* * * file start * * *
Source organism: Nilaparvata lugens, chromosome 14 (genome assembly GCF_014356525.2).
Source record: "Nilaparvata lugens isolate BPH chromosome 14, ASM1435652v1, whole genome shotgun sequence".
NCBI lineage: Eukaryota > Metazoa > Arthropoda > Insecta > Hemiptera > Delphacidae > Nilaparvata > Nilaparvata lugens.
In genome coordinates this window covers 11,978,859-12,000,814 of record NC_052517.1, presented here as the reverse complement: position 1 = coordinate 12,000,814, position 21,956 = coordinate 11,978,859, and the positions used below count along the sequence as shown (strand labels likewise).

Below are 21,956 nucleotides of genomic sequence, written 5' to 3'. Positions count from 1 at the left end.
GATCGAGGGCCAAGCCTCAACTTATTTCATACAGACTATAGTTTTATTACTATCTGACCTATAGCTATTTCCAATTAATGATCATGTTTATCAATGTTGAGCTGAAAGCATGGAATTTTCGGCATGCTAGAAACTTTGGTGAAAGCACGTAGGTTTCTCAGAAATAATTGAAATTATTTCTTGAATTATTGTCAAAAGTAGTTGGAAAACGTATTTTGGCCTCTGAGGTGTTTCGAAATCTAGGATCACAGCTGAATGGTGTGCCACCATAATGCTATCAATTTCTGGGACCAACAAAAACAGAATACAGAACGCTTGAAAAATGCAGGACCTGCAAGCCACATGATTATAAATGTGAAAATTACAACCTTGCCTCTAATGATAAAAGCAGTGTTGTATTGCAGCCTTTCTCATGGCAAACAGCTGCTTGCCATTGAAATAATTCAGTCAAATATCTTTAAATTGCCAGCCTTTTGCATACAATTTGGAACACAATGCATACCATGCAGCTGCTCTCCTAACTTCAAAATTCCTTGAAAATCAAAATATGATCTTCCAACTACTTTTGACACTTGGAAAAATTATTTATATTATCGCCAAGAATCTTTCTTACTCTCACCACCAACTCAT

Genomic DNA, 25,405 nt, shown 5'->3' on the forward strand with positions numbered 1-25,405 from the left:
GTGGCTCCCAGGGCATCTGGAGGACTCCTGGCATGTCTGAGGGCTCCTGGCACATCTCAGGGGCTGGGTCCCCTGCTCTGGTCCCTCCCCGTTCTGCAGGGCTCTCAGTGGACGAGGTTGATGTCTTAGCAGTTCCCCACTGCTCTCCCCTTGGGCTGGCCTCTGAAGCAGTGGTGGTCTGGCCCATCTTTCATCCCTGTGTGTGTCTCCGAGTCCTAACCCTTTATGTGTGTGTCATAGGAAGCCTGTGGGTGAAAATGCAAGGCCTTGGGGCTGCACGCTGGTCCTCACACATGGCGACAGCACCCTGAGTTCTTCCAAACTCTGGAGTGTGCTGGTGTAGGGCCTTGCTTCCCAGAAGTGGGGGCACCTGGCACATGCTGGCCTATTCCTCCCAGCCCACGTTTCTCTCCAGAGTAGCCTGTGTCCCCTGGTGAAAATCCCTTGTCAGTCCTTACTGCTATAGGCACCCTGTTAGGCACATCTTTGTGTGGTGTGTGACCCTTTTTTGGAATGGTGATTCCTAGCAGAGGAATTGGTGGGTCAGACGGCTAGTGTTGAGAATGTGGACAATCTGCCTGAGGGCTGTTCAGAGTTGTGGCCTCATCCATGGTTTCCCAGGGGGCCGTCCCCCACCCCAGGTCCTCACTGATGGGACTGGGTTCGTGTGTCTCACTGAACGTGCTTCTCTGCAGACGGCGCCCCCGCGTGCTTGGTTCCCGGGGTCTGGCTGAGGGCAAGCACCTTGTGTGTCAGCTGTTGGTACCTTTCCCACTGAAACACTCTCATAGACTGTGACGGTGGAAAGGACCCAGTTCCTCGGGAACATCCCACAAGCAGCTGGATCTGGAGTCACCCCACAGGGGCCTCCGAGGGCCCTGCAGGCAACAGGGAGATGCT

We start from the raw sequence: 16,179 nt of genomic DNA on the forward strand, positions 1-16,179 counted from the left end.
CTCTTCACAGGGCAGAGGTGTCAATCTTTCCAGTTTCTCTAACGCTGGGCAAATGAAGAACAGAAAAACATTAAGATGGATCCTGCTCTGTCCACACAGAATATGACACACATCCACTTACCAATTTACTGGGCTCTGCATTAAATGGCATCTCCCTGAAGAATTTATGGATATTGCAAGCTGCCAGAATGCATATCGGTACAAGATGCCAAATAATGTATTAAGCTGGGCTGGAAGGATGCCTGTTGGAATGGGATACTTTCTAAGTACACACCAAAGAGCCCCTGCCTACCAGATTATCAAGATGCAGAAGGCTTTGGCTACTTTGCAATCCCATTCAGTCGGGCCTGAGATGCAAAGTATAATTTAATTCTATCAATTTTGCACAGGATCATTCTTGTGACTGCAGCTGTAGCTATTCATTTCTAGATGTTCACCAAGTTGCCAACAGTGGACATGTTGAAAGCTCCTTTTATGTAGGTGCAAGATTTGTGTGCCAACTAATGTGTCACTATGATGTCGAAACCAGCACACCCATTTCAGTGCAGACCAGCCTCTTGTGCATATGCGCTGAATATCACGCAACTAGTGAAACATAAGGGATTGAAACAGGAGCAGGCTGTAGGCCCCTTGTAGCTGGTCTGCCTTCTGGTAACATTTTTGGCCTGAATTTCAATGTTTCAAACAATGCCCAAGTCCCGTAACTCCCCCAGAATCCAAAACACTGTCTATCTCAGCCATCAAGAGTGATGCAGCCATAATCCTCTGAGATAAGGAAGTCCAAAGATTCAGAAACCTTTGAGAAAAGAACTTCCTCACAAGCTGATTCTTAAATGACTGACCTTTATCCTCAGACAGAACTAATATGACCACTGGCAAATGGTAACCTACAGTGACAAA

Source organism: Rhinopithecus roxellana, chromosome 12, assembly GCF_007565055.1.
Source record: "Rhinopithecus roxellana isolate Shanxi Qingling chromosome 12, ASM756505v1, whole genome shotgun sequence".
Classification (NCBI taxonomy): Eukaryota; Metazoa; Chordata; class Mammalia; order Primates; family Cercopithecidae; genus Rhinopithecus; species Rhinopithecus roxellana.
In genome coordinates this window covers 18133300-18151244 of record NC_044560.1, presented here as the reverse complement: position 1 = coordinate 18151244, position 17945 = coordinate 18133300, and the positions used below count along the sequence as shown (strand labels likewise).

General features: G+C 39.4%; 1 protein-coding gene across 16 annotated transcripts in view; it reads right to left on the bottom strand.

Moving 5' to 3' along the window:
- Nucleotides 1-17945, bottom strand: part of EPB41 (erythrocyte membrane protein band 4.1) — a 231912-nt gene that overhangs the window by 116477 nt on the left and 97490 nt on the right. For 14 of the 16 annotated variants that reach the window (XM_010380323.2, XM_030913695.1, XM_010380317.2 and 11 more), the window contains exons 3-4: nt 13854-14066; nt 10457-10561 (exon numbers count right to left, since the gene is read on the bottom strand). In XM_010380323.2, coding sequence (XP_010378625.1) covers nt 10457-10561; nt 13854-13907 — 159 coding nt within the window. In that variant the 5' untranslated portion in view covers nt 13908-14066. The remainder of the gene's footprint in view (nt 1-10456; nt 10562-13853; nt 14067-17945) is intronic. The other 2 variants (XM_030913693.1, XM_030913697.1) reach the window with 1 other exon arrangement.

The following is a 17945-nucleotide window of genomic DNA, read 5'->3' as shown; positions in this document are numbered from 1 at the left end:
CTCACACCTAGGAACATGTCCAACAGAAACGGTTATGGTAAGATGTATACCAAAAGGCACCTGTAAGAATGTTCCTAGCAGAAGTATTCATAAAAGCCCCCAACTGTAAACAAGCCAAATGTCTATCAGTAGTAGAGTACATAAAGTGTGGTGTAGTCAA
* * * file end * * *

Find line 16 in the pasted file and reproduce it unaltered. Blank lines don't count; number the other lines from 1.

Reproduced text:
Moving 5' to 3' along the window: